Boston Releases Building Energy Metrics to Advance Climate Goals
Boston released the first year of energy metrics for large buildings as part of its energy reporting and disclosure program
City of Boston
BOSTON – October 1, 2015 – The City of Boston released the first year of energy metrics for large buildings – including an interactive map for Boston residents to see their building energy and water usage – as part of its energy reporting and disclosure program. The metrics and findings from that data are available on a new website created by the City and can be accessed here: berdo.greenovateboston.org
“We’re eager to help residents and businesses save money by connecting building owners with energy efficiency incentives and financing programs,” said Austin Blackmon, Chief of Energy, Environment, and Open Space. “And because large buildings are responsible for about half of our citywide greenhouse gas emissions, increasing their energy efficiency is critical to achieving our climate goals.”
Boston’s updated Greenovate Climate Action Plan provides the framework for how to reduce greenhouse gas (GHG) emissions 25 percent by 2020 and 80 percent by 2050. Building energy reporting and disclosure is a key component of that plan by encouraging building owners to invest in energy efficiency.
"The information provided through energy reporting will assist in the education process for large commercial and residential building owners to understand how to reduce their energy use and costs. We look forward to working with the City to connect building owners with programs for energy efficiency," said Greg Vasil, CEO of the Greater Boston Real Estate Board.
This is the first year of public disclosure. More than 1,300 large properties, encompassing over 30 percent of the built space in Boston, are now sharing their energy and water use.
"With a continued focus on education and outreach through programs like this and ABC’s Challenge for Sustainability we will increase our understanding of the energy performance of buildings. This will lead to new investments in energy efficiency and deliver real savings that benefit owners, tenants, and the city.” said David Straus, Director of Development & Programs for A Better City.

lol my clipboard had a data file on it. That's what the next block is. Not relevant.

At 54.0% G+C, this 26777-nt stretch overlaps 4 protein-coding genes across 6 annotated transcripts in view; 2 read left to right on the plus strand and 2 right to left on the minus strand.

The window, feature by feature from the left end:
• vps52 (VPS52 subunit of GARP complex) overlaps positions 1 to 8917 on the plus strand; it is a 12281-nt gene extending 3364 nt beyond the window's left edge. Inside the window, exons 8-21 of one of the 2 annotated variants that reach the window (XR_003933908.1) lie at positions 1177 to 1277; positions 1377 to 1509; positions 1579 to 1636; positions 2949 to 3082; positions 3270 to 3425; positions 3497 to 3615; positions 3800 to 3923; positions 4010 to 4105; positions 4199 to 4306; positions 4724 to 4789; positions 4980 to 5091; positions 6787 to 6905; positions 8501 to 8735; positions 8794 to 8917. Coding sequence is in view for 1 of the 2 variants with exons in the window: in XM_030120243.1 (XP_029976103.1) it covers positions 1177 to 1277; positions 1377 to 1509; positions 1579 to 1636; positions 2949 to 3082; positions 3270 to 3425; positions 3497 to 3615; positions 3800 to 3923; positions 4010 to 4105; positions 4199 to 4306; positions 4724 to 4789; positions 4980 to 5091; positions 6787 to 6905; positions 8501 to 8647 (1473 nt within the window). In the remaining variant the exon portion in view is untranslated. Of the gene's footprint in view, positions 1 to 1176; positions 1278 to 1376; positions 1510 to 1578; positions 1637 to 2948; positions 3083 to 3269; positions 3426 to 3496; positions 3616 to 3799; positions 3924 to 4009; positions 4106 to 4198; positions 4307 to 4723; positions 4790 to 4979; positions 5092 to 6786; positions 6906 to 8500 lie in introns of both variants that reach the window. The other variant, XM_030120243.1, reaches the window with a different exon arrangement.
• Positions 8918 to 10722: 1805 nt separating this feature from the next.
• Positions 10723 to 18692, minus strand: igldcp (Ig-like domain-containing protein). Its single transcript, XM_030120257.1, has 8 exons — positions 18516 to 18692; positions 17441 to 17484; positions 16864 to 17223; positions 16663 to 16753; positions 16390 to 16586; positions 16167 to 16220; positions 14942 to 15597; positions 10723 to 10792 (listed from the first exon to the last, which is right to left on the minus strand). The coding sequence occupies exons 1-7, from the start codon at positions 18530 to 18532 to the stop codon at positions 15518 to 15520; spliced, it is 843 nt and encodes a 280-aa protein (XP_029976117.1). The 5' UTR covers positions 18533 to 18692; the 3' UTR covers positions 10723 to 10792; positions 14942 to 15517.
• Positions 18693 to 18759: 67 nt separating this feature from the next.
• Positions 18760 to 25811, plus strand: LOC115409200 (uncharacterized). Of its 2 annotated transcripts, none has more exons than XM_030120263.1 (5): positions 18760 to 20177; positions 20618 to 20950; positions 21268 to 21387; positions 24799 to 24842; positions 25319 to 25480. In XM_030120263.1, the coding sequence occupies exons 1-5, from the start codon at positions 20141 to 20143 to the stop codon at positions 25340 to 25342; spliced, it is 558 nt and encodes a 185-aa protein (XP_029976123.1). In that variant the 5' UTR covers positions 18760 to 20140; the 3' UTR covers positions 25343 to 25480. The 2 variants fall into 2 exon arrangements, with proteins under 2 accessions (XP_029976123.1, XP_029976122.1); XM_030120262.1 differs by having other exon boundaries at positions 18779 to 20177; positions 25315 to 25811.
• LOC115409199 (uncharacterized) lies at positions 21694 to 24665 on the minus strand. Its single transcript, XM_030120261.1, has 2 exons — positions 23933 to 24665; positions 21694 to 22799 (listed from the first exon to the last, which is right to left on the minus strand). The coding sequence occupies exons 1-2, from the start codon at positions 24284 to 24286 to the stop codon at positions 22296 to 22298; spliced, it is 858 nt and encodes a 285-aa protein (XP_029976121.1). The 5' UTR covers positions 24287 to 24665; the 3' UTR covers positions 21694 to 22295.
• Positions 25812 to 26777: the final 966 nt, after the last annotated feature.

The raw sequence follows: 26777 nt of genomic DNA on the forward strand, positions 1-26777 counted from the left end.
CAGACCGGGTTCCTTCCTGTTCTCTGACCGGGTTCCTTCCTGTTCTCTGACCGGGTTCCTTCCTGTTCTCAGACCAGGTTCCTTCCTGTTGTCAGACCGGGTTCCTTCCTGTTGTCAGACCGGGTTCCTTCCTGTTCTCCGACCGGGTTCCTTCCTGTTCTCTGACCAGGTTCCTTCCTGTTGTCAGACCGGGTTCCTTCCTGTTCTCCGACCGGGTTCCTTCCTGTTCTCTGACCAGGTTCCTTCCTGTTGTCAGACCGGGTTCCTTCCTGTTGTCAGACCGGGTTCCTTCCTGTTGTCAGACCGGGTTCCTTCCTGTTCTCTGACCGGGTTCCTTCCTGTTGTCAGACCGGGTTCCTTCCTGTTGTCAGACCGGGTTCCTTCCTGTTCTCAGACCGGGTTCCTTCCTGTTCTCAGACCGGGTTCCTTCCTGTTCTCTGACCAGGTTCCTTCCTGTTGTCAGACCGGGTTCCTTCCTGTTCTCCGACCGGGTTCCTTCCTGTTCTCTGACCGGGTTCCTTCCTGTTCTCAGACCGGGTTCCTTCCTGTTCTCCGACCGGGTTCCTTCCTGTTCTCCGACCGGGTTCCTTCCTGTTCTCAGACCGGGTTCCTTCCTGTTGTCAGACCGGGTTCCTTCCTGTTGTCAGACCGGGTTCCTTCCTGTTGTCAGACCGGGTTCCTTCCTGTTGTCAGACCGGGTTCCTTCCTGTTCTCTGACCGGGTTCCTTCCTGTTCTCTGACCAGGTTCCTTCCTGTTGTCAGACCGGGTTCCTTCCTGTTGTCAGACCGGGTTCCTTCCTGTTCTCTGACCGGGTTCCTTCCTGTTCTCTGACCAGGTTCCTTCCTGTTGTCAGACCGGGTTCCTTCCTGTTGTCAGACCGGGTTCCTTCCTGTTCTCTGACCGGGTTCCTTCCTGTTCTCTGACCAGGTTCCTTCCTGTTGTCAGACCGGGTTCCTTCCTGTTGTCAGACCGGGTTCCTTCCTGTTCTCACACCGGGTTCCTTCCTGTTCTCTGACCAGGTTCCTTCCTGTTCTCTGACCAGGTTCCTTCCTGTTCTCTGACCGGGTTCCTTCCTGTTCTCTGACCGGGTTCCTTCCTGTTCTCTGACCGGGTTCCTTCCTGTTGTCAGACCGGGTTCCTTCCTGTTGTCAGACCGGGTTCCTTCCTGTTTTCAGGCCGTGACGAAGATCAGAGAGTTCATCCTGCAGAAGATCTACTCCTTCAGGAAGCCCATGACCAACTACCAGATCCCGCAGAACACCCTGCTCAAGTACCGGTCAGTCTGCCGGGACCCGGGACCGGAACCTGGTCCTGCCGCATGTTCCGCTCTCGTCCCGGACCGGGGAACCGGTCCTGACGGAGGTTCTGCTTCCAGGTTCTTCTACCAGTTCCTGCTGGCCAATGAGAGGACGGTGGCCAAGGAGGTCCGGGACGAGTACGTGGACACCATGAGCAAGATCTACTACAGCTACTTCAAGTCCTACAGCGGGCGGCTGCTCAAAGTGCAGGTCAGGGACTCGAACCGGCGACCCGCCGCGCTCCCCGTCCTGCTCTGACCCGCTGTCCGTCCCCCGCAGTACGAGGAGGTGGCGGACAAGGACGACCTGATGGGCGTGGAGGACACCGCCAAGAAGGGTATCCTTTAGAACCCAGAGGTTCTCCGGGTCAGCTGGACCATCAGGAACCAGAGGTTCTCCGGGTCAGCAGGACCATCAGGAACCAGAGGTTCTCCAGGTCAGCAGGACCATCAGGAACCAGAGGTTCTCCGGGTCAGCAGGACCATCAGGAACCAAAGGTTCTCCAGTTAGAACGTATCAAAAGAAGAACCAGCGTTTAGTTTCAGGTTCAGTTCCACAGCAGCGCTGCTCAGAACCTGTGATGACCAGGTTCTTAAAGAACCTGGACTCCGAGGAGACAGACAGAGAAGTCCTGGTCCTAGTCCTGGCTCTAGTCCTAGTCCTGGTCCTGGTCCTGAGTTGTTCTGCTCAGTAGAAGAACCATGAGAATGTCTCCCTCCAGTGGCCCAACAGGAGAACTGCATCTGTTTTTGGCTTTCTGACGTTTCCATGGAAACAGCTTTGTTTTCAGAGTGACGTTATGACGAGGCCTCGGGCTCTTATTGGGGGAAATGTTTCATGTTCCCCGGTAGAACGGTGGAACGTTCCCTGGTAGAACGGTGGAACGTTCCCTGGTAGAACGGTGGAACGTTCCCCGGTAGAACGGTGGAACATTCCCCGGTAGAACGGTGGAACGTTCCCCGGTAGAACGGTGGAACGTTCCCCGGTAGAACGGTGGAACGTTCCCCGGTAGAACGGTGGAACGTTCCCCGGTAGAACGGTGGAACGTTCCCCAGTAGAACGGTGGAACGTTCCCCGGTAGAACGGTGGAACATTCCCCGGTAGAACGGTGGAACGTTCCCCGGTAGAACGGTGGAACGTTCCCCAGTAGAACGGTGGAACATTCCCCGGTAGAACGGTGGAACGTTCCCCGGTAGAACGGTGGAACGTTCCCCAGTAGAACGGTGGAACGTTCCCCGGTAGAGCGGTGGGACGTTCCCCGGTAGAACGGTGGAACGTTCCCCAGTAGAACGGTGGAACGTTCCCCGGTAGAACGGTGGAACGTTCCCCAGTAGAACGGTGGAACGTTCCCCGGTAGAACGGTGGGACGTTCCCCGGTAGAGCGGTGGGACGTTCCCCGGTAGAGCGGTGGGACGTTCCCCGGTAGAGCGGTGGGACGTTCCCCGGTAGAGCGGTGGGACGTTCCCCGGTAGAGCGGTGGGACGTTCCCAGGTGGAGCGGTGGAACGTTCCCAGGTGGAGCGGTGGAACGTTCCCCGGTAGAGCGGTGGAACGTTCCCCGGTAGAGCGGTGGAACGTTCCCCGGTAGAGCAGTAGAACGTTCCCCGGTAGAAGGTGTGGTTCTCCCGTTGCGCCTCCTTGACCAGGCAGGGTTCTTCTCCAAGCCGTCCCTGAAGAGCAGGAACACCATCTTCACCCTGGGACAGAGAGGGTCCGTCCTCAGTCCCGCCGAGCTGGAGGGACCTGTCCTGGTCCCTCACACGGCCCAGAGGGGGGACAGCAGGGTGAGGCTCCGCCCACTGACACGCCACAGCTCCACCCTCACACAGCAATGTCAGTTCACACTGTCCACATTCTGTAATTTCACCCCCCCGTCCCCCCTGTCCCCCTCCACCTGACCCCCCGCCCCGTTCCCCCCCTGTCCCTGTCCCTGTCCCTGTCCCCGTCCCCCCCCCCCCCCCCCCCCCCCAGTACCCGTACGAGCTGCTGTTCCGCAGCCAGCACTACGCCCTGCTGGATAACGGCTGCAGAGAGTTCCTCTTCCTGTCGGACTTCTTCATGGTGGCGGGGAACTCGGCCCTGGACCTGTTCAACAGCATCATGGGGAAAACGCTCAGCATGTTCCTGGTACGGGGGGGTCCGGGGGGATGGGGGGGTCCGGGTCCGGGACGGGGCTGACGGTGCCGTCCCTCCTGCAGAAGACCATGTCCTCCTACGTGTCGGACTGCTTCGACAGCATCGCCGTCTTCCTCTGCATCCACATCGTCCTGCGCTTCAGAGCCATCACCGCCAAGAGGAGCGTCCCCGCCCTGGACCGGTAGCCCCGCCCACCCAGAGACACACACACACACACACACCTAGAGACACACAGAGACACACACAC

Many of Boston’s commercial and institutional buildings score highly on the current national scorecard, earning high ENERGY STAR scores. Offices, university dormitories, and Boston’s public schools have median scores that are significantly higher than the national median.
“Boston’s health care sector has been deeply committed to energy efficient operations and tracking institutional and sector energy use for many years; it is essential to our mission to care for our patients and communities,” said Paul Lipke, Senior Advisor of Energy and Buildings for Health Care Without Harm and Co-coordinator of the Green Ribbon Commission Health Care Working Group.
The building energy metrics and an analysis of 2013 data from municipal, commerical, and institutional buildings are available on the website here: http://berdo.greenovateboston.org/
Key findings from that data include:
- In the first year, 84 percent of the floor area required to report complied with the ordinance.
- The properties that reported in 2014 represent approximately 31 percent of all the energy used by buildings in Boston.
- Buildings of the same type can vary greatly in energy use intensity. Among Boston's large office buildings, for example, the most energy-intensive buildings reported using over ten times more energy per square foot than the least energy-intensive buildings.
- On average, older buildings perform well. Office buildings built before 1950 used significantly less energy per square foot on average than those built after 1950.
Boston enacted the Building Energy Reporting and Disclosure Ordinance (BERDO) in 2013 and shortly thereafter began sharing data on the City’s municipal buildings. BERDO requires large buildings to annually report their energy and water use to the City along with non-residential buildings over 50,000 square feet since the beginning of 2014. Residential buildings of this size began reporting in 2015.
By 2017, over 40 percent of Boston’s built floor space will be tracking and reporting its energy use and GHG emissions, but to achieve this, less than 4 percent of Boston’s buildings will report. Boston is one of fourteen cities nationally with similar policies for transparency on building energy performance.